NCAA championships are won on the court or on the field, but the road to that championship began on the recruiting trail. Competition for top recruits is becoming more and more intense and schools are constantly looking for a way to one-up each other. Programs are building bigger and better facilities; the best recruiters are hired as head coaches; and every possible advantage is maximized all in the name of convincing teenagers to come play a game for you instead of them. Recruiting has become a game of one-upmanship. How we can we do it bigger and better than the other guy? This pressure to succeed has led to a monotony where every school starts to look and sound the same. The challenge has now become, in the crowded world of NCAA recruiting, how do you stop the vicious cycle of incremental advancement? Can you stop for a minute, make some tough branding decisions and build for the long term?
Everything looks and feels the same.
We’ve reached a point in the recruiting game where the importance of social media, graphics, and branding are indisputable. No longer are they a “nice to have,” they’re now clearly a necessity. Early on in the evolution of this digital shift, having a rock star graphic designer on staff or on retainer was enough to set you apart. If you were creating modern designs that appealed to teenage athletes, you could win in this new space. No longer. Every school is creating graphics, and if you didn’t know better, you’d assume there was one designer making them all.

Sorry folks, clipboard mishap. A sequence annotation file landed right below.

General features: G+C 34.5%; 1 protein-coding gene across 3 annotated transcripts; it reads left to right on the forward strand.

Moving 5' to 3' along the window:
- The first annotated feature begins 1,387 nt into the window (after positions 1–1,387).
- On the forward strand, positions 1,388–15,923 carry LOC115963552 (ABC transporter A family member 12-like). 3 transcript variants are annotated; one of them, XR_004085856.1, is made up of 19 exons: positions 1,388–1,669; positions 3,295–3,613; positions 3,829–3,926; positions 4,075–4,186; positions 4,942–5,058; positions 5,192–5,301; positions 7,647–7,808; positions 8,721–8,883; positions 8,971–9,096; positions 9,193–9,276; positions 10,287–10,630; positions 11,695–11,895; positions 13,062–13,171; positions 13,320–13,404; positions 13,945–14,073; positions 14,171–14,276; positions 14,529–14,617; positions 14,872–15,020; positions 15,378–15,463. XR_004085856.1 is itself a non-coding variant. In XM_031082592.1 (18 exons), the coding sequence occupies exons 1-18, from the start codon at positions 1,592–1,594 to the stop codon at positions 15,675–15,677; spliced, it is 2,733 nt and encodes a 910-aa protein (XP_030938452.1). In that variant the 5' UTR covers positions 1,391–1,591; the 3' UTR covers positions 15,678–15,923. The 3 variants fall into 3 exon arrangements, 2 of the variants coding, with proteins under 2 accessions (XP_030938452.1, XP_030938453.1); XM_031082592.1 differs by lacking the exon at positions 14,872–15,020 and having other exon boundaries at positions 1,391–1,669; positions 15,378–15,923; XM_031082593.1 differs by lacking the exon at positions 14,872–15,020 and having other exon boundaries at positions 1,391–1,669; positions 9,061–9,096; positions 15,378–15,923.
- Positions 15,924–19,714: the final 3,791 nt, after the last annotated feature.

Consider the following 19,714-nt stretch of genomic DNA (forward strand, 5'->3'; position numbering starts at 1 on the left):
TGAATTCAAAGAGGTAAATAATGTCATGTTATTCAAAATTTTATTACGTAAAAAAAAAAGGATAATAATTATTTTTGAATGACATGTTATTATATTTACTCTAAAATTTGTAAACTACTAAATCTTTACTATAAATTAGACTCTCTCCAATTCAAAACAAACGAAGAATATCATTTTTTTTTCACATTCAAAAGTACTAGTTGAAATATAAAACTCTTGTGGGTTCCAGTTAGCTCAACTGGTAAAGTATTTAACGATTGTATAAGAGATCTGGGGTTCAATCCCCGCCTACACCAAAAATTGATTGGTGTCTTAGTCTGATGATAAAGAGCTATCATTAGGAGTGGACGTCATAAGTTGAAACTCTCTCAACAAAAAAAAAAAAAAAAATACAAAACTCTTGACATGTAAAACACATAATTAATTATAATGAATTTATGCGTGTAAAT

Identifying what’s unique about your place.
So, how do you take the next step and ensure your recruiting content stands out? As usual, it’s not rocket science, but it’s also not simple. You need to identify what’s exceptional about your program. What can a recruit get at your place that no other location can match? This is your unique brand promise, and this is what will set you apart from the noise. No longer are you fighting to make a graphic that burns a little hotter than your competitor. You’re playing your own game now and no one else can participate. Some schools are doing this well. Kentucky in Men’s Basketball and Alabama in Football have capitalized on the idea of being the best at getting top talent to the next level. Those schools own those concepts. Just like Verizon owns “best network,” and Pepsi is for those who “think young.” You may get a lot of athletes to the professional leagues as well, but you don’t do it as successfully as those places. So if you’re trying to outsell a concept you don’t own, you can’t win. You’d be far better served to work up your own pitch. Maybe your athletes have the longest professional careers; maybe they end up making the most money. Or it could be your trainers help athletes make the biggest physical advances while on campus. Every school has something unique. The important thing is to identify it and own it.
Communicating that unique brand promise.
Now that you’ve got that figured out, you’ve got a leg to stand on. You’ve got a completely unique idea to rally your recruiting messages around. Whatever your brand promise is, work it into everything you’re communicating. How does your program deliver on its brand promise? Why? Answering these questions for yourself will help you create content to answer them for recruits.
What would you rather be…the second best at the game everyone is trying to play, or the best at the game you deem most important?